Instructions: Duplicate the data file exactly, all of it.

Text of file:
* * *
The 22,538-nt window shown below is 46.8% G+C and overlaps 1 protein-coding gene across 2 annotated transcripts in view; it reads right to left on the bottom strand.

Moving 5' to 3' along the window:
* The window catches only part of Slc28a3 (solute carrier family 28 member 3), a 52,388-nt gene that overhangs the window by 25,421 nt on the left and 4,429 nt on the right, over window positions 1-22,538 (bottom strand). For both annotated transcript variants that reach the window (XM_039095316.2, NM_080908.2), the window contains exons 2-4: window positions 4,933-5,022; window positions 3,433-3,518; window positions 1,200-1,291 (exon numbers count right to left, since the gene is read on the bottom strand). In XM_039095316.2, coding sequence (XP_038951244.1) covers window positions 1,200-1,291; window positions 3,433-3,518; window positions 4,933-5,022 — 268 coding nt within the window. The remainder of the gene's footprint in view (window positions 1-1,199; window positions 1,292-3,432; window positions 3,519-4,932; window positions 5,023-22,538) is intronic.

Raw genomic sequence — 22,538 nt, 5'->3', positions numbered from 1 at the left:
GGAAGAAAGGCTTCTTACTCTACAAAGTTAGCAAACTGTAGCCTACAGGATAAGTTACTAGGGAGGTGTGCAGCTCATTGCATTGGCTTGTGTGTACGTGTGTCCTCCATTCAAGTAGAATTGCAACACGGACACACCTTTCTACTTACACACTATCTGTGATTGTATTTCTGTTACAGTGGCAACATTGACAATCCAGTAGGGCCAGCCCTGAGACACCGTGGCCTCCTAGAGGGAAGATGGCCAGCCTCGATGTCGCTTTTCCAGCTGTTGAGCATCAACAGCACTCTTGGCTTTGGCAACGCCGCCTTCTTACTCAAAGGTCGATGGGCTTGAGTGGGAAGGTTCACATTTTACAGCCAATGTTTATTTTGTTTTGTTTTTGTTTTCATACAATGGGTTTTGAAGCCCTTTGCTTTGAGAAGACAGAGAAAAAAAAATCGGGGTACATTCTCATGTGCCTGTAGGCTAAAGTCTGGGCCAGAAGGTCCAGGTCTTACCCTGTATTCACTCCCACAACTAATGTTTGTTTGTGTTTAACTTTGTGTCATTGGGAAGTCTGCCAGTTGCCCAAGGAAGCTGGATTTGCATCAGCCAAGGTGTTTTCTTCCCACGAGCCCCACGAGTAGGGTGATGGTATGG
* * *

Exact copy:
The 22,538-nt window shown below is 46.8% G+C and overlaps 1 protein-coding gene across 2 annotated transcripts in view; it reads right to left on the bottom strand.

Moving 5' to 3' along the window:
* The window catches only part of Slc28a3 (solute carrier family 28 member 3), a 52,388-nt gene that overhangs the window by 25,421 nt on the left and 4,429 nt on the right, over window positions 1-22,538 (bottom strand). For both annotated transcript variants that reach the window (XM_039095316.2, NM_080908.2), the window contains exons 2-4: window positions 4,933-5,022; window positions 3,433-3,518; window positions 1,200-1,291 (exon numbers count right to left, since the gene is read on the bottom strand). In XM_039095316.2, coding sequence (XP_038951244.1) covers window positions 1,200-1,291; window positions 3,433-3,518; window positions 4,933-5,022 — 268 coding nt within the window. The remainder of the gene's footprint in view (window positions 1-1,199; window positions 1,292-3,432; window positions 3,519-4,932; window positions 5,023-22,538) is intronic.

Raw genomic sequence — 22,538 nt, 5'->3', positions numbered from 1 at the left:
GGAAGAAAGGCTTCTTACTCTACAAAGTTAGCAAACTGTAGCCTACAGGATAAGTTACTAGGGAGGTGTGCAGCTCATTGCATTGGCTTGTGTGTACGTGTGTCCTCCATTCAAGTAGAATTGCAACACGGACACACCTTTCTACTTACACACTATCTGTGATTGTATTTCTGTTACAGTGGCAACATTGACAATCCAGTAGGGCCAGCCCTGAGACACCGTGGCCTCCTAGAGGGAAGATGGCCAGCCTCGATGTCGCTTTTCCAGCTGTTGAGCATCAACAGCACTCTTGGCTTTGGCAACGCCGCCTTCTTACTCAAAGGTCGATGGGCTTGAGTGGGAAGGTTCACATTTTACAGCCAATGTTTATTTTGTTTTGTTTTTGTTTTCATACAATGGGTTTTGAAGCCCTTTGCTTTGAGAAGACAGAGAAAAAAAAATCGGGGTACATTCTCATGTGCCTGTAGGCTAAAGTCTGGGCCAGAAGGTCCAGGTCTTACCCTGTATTCACTCCCACAACTAATGTTTGTTTGTGTTTAACTTTGTGTCATTGGGAAGTCTGCCAGTTGCCCAAGGAAGCTGGATTTGCATCAGCCAAGGTGTTTTCTTCCCACGAGCCCCACGAGTAGGGTGATGGTATGG